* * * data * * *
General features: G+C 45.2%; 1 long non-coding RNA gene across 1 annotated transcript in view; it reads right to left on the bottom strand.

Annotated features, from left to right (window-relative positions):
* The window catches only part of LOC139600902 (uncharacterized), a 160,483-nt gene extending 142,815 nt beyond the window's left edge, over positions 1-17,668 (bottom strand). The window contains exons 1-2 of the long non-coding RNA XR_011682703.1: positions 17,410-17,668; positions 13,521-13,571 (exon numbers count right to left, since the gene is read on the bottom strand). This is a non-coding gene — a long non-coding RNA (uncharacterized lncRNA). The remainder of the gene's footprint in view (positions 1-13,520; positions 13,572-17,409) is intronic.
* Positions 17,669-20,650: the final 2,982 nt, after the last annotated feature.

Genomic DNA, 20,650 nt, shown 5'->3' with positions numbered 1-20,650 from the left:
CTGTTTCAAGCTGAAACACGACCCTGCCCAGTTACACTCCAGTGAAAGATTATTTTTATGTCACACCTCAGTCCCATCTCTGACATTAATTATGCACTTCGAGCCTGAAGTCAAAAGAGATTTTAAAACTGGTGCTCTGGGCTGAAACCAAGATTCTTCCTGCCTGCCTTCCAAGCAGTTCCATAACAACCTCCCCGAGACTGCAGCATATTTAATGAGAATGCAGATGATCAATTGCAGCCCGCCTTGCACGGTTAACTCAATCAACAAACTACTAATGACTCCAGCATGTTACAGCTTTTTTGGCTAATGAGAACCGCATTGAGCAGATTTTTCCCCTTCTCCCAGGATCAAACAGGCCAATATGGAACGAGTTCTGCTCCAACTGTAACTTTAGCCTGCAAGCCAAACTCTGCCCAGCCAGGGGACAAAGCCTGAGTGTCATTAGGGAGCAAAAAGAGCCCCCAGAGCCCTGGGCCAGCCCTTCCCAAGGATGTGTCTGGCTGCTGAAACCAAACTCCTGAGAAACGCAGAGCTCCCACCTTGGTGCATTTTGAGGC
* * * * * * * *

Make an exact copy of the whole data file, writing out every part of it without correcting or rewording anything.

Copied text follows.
General features: G+C 45.2%; 1 long non-coding RNA gene across 1 annotated transcript in view; it reads right to left on the bottom strand.

Annotated features, from left to right (window-relative positions):
* The window catches only part of LOC139600902 (uncharacterized), a 160,483-nt gene extending 142,815 nt beyond the window's left edge, over positions 1-17,668 (bottom strand). The window contains exons 1-2 of the long non-coding RNA XR_011682703.1: positions 17,410-17,668; positions 13,521-13,571 (exon numbers count right to left, since the gene is read on the bottom strand). This is a non-coding gene — a long non-coding RNA (uncharacterized lncRNA). The remainder of the gene's footprint in view (positions 1-13,520; positions 13,572-17,409) is intronic.
* Positions 17,669-20,650: the final 2,982 nt, after the last annotated feature.

Genomic DNA, 20,650 nt, shown 5'->3' with positions numbered 1-20,650 from the left:
CTGTTTCAAGCTGAAACACGACCCTGCCCAGTTACACTCCAGTGAAAGATTATTTTTATGTCACACCTCAGTCCCATCTCTGACATTAATTATGCACTTCGAGCCTGAAGTCAAAAGAGATTTTAAAACTGGTGCTCTGGGCTGAAACCAAGATTCTTCCTGCCTGCCTTCCAAGCAGTTCCATAACAACCTCCCCGAGACTGCAGCATATTTAATGAGAATGCAGATGATCAATTGCAGCCCGCCTTGCACGGTTAACTCAATCAACAAACTACTAATGACTCCAGCATGTTACAGCTTTTTTGGCTAATGAGAACCGCATTGAGCAGATTTTTCCCCTTCTCCCAGGATCAAACAGGCCAATATGGAACGAGTTCTGCTCCAACTGTAACTTTAGCCTGCAAGCCAAACTCTGCCCAGCCAGGGGACAAAGCCTGAGTGTCATTAGGGAGCAAAAAGAGCCCCCAGAGCCCTGGGCCAGCCCTTCCCAAGGATGTGTCTGGCTGCTGAAACCAAACTCCTGAGAAACGCAGAGCTCCCACCTTGGTGCATTTTGAGGC